Review: Signal by Renee Carter Hall

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Review: Signal by Renee Carter Hall


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Humanity has gone, but whispers of those before live on in the collective conscience and oral tradition of the talking animals that now inhabit the earth. Jak, a Rakuun, discovers a discarded cellular telephone and takes it back to his den.

Though the batteries are run down there isn’t any reception in a post-human world, the curious find leads the young raccoon to discover things he may have been happier without. His journey to find answers leave behind a trail of tragedy. It is not stated outright in this piece, but his treasure may well be cursed.

Indeed, don’t be fooled by cutesy raccoon on the cover. “Signal” by Carter Hall is a somber, contemplative and ultimately bitter-sweet piece of science fiction.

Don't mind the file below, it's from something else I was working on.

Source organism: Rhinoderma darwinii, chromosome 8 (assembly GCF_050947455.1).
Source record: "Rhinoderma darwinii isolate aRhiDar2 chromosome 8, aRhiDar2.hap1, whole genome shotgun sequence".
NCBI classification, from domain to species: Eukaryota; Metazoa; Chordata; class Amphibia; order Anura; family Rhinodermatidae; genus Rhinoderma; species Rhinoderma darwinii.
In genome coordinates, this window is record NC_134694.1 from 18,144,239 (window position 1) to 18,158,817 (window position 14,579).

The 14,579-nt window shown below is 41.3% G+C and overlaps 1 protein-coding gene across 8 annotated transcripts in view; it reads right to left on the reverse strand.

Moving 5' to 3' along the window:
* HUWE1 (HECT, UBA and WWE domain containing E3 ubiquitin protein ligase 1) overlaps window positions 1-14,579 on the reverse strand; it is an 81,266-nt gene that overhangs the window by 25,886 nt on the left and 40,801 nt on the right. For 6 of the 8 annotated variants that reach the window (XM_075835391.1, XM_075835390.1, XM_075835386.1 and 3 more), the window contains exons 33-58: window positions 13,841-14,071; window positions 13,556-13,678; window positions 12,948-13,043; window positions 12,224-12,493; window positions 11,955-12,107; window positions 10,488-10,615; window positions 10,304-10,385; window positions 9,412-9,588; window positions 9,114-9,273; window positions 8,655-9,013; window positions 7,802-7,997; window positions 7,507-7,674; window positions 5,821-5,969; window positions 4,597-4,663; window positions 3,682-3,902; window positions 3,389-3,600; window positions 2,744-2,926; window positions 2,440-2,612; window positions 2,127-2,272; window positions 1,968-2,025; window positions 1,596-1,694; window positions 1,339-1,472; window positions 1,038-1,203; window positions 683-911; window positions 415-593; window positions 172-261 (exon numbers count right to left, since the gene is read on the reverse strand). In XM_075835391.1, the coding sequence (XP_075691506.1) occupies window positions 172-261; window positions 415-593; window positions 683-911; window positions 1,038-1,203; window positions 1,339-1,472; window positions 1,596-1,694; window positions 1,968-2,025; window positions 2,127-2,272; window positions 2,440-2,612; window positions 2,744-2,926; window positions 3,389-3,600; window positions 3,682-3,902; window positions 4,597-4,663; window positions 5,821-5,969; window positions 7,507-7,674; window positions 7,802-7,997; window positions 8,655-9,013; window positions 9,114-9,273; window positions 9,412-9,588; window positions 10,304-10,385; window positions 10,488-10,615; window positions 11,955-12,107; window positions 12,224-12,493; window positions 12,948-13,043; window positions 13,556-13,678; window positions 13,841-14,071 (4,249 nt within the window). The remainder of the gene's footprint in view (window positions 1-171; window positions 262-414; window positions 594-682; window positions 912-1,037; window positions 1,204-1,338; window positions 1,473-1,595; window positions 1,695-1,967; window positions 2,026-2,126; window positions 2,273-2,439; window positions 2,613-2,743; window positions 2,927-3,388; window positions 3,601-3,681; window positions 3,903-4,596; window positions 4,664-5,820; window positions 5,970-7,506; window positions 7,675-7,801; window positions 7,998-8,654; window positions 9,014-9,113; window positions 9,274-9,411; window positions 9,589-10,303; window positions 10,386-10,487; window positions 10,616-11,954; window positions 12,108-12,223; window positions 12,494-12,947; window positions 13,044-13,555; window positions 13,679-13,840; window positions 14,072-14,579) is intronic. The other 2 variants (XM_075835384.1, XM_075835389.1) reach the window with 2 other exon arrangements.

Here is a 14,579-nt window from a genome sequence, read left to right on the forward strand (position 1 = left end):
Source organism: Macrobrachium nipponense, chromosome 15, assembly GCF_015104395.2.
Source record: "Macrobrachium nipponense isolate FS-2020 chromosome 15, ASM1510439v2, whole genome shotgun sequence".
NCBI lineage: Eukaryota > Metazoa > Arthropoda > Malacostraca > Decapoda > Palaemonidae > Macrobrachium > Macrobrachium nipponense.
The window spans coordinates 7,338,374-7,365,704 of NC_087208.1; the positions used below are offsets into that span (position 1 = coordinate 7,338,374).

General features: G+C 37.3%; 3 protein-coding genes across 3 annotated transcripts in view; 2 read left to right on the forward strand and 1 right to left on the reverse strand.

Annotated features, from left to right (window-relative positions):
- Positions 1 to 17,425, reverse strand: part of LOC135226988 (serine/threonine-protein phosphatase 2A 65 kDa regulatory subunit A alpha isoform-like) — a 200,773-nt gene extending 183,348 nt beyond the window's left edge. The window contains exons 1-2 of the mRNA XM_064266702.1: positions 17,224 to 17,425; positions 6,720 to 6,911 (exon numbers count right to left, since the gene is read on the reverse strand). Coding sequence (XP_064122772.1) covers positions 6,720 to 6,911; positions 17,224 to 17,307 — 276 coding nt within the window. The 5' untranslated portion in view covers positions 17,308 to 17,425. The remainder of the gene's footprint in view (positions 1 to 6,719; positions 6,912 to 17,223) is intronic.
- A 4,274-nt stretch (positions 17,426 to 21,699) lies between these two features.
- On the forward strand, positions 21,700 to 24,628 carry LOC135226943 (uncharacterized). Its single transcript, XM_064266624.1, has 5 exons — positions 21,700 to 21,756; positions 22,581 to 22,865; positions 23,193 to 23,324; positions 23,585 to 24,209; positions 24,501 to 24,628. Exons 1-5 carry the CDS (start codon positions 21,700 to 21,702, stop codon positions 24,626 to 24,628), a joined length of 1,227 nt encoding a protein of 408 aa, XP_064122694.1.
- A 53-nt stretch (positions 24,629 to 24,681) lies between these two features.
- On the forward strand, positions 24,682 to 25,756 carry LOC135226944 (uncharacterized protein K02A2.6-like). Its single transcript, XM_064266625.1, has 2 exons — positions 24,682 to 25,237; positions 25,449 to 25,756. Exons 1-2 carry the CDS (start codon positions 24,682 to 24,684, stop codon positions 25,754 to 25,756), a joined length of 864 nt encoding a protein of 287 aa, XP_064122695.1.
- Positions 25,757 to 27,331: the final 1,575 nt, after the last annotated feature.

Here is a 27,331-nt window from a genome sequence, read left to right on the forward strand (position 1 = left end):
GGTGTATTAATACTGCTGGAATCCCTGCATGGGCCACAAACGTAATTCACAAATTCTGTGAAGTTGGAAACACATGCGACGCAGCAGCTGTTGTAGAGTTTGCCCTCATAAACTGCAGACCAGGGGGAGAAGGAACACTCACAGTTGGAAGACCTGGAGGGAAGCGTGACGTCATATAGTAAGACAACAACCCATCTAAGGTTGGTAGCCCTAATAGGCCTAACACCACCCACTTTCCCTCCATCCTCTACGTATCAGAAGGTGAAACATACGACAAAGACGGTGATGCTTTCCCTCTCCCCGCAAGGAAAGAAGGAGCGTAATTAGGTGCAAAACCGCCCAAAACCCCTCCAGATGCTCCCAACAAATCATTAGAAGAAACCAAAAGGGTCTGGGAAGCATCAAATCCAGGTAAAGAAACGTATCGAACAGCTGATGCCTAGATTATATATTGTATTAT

The main theme of this story is the futility of progress. Though it explores this from both an animalistic and human point of view. Whether Jak stayed in his clan to raise a litter of kits with Mara or whether he dies trying to learn more about those before, the reader is left with a sense of futility. What is he really achieving? What are we really achieving?

Perhaps Jak finds a better answer. Perhaps he does not. The piece has a punchy open ending that allows the reader to draw their own conclusions. And perhaps spur them to dwell on it for a little while longer.

This “Pocket Shot” is comparable in format to the “Cupcake” - a term coined by fellow furry imprint FurPlanet. It is substantial enough to warrant its own printing, though it is not as long as a novella.

Veteran furry writer Renee Carter Hall entertains, enlightens and forces introspection with believable characters, lovely locations and excellent prose. It is a quick and enlightening read. Highly recommended for those who like talking animals, science fiction and a little bit of existential dread. Excellent. * * * * *
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